Possible to add new precomposed characters for local language in Togo?
verdy_p at wanadoo.fr
Tue Feb 16 02:14:12 CST 2016
Note that I have also produced my own keyboard several years ago containing
almost all characters or sequences needed for African languages in the
Latin script, also based on an extension of the French (AZERTY) keyboard.
It contains also additions for other European languages (notably German,
Dutch, Spanish, Scholar Latin, Czech, Serbian Latin...), or romanizations
of other languages (notably Japanese), so it also includes the macron (for
Japanese Romaji), breve (for Scholar Latin), caron (Slavic languages), dot
below (for Maltese), and additional letters (ij/IJ ligatures for Dutch, o/O
with stroke, and other letters used in IPA). I've not extended it though
for Chinese romanizations (there are several conventions for tone marks),
or Vietnamese (two diacritics needed also for tone marks in addition to
2016-02-16 9:00 GMT+01:00 Philippe Verdy <verdy_p at wanadoo.fr>:
> 2016-02-16 0:32 GMT+01:00 Mats Blakstad <mats.gbproject at gmail.com>:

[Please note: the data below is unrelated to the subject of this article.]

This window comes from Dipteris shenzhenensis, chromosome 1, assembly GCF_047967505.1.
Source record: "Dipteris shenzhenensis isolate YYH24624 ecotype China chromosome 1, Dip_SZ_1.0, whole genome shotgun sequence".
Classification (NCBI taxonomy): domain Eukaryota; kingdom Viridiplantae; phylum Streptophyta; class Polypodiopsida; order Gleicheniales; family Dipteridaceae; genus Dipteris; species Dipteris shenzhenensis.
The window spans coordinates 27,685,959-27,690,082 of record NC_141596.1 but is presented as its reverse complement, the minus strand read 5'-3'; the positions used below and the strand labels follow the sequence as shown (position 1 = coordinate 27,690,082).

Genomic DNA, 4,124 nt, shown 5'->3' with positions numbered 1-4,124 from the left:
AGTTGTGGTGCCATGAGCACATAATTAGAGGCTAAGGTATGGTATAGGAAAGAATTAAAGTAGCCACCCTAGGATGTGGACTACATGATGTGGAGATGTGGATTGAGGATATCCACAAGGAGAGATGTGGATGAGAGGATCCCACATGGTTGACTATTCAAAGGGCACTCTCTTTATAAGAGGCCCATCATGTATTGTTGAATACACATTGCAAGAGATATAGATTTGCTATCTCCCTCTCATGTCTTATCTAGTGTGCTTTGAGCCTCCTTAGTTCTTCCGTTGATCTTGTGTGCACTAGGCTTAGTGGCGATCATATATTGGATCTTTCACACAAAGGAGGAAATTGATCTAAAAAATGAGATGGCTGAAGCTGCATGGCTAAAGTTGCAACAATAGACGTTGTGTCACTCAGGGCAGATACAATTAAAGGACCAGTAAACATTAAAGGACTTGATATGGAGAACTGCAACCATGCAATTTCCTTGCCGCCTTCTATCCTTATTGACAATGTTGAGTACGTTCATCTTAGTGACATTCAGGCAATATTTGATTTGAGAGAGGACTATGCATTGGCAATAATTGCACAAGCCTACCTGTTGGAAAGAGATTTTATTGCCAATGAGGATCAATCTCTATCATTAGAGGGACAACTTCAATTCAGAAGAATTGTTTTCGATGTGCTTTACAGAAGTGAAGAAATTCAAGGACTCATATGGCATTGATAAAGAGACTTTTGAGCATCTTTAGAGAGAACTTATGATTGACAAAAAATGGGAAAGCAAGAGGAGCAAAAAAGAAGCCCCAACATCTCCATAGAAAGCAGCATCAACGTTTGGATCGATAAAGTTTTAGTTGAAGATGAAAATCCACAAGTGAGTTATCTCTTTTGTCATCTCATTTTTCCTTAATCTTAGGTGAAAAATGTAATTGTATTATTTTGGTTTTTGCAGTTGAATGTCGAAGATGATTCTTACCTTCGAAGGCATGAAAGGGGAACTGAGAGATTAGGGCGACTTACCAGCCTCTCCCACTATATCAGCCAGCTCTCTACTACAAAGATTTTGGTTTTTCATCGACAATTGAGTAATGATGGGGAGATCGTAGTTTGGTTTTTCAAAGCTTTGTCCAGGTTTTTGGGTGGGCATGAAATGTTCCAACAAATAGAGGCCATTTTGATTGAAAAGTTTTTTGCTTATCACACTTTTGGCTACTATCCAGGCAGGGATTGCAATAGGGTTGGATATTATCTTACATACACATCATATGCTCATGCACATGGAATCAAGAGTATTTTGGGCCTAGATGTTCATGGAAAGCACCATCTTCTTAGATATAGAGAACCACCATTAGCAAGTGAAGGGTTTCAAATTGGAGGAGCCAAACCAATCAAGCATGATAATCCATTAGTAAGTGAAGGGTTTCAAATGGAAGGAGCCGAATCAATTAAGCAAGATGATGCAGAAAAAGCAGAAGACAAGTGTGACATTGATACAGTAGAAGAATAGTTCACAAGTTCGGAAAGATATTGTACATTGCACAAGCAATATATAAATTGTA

>> I've worked to upload a keyboard for local languages in Togo to XKB
>> project, it is a combination keyboard based on French keyboard and extended
>> to make it possible to write all the local languages in Togo. However many
>> of the languages have several tones and even use combined tones. However
>> when I tried to update the composer to make it work it seems like the
>> composer only can give back a precomposed character and not a string with
>> combined characters.
>> I now wonder, generally, is it best to add new precomposed characters to
>> Unicode? Should there be a unicode symbol for each combination used? What
>> is best practise? I ask because I see some unicodes are precomposed
>> characters, I'm not sure why they are useful, but if they are maybe we also
>> should add these?
> You don't need that.
> Keyboard layouts MUST generate the combining sequence. (It's then up to
> the text editors and softwares to adapt themselves to the possibility that
> a single keystroke could generate multiple characters/code points, and to
> handle themselves the case of text selection and corrections by grapheme
> cluster rather than by single character/code point: this is already done in
> many softwares, including for the Latin script).
> However, Unicode could standardize names for these "common" combinations
> (without assigning new code points, which is not needed). There's already a
> supplementary datafile for them.
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